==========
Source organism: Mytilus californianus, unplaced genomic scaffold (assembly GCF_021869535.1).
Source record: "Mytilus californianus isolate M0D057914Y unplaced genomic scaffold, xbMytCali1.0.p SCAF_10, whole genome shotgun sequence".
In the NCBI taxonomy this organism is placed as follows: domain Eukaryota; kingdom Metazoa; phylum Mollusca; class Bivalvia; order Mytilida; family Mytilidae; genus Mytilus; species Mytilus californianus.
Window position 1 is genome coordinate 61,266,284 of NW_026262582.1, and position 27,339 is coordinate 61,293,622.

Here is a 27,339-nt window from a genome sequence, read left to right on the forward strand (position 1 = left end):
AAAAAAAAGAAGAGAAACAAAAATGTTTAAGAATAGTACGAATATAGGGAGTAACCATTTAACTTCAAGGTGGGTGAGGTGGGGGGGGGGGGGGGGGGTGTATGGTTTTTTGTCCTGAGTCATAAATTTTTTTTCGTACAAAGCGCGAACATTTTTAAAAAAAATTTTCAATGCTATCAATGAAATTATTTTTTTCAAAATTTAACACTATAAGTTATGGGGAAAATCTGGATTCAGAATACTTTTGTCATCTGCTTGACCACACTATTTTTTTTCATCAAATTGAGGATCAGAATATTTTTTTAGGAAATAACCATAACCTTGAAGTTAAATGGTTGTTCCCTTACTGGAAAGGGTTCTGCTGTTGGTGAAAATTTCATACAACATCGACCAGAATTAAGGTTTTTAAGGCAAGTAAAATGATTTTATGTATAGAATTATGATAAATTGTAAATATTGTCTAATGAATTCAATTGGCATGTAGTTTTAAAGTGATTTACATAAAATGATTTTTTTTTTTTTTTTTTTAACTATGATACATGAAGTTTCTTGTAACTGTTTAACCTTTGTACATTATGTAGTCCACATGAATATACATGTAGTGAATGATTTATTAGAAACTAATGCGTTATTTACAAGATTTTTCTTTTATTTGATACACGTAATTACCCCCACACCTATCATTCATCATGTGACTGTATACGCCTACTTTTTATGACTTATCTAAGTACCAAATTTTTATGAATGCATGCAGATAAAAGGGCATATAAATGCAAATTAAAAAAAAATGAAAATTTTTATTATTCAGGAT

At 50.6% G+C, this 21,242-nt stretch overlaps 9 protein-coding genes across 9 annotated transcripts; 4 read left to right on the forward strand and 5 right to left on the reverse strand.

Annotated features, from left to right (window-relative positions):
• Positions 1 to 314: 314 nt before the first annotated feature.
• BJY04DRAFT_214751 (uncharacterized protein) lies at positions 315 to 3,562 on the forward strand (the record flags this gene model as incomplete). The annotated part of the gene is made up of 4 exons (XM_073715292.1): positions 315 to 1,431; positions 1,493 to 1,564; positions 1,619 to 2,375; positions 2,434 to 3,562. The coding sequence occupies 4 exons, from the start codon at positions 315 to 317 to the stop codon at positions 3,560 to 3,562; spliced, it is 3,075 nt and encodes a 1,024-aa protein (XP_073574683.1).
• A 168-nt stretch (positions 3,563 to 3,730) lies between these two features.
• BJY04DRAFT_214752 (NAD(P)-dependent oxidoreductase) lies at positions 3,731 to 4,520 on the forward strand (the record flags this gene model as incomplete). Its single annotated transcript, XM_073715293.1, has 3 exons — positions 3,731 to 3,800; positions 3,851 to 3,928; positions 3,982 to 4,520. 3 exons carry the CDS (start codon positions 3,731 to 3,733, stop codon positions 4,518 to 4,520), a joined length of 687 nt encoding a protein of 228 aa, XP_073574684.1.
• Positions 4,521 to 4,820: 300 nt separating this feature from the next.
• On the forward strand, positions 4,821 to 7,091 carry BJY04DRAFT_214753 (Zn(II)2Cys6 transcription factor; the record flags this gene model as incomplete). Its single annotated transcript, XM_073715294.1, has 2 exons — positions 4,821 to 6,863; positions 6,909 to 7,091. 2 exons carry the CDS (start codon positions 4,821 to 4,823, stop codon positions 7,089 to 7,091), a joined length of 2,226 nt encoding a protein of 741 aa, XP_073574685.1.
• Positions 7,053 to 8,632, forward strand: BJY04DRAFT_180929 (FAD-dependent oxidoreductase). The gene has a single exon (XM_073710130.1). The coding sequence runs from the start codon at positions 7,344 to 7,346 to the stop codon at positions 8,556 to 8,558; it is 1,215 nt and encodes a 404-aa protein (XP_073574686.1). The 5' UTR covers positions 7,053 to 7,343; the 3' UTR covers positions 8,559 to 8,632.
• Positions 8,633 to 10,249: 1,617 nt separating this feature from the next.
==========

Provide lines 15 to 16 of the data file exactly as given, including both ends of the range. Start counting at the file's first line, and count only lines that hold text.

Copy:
• Positions 7,053 to 8,632, forward strand: BJY04DRAFT_180929 (FAD-dependent oxidoreductase). The gene has a single exon (XM_073710130.1). The coding sequence runs from the start codon at positions 7,344 to 7,346 to the stop codon at positions 8,556 to 8,558; it is 1,215 nt and encodes a 404-aa protein (XP_073574686.1). The 5' UTR covers positions 7,053 to 7,343; the 3' UTR covers positions 8,559 to 8,632.
• Positions 8,633 to 10,249: 1,617 nt separating this feature from the next.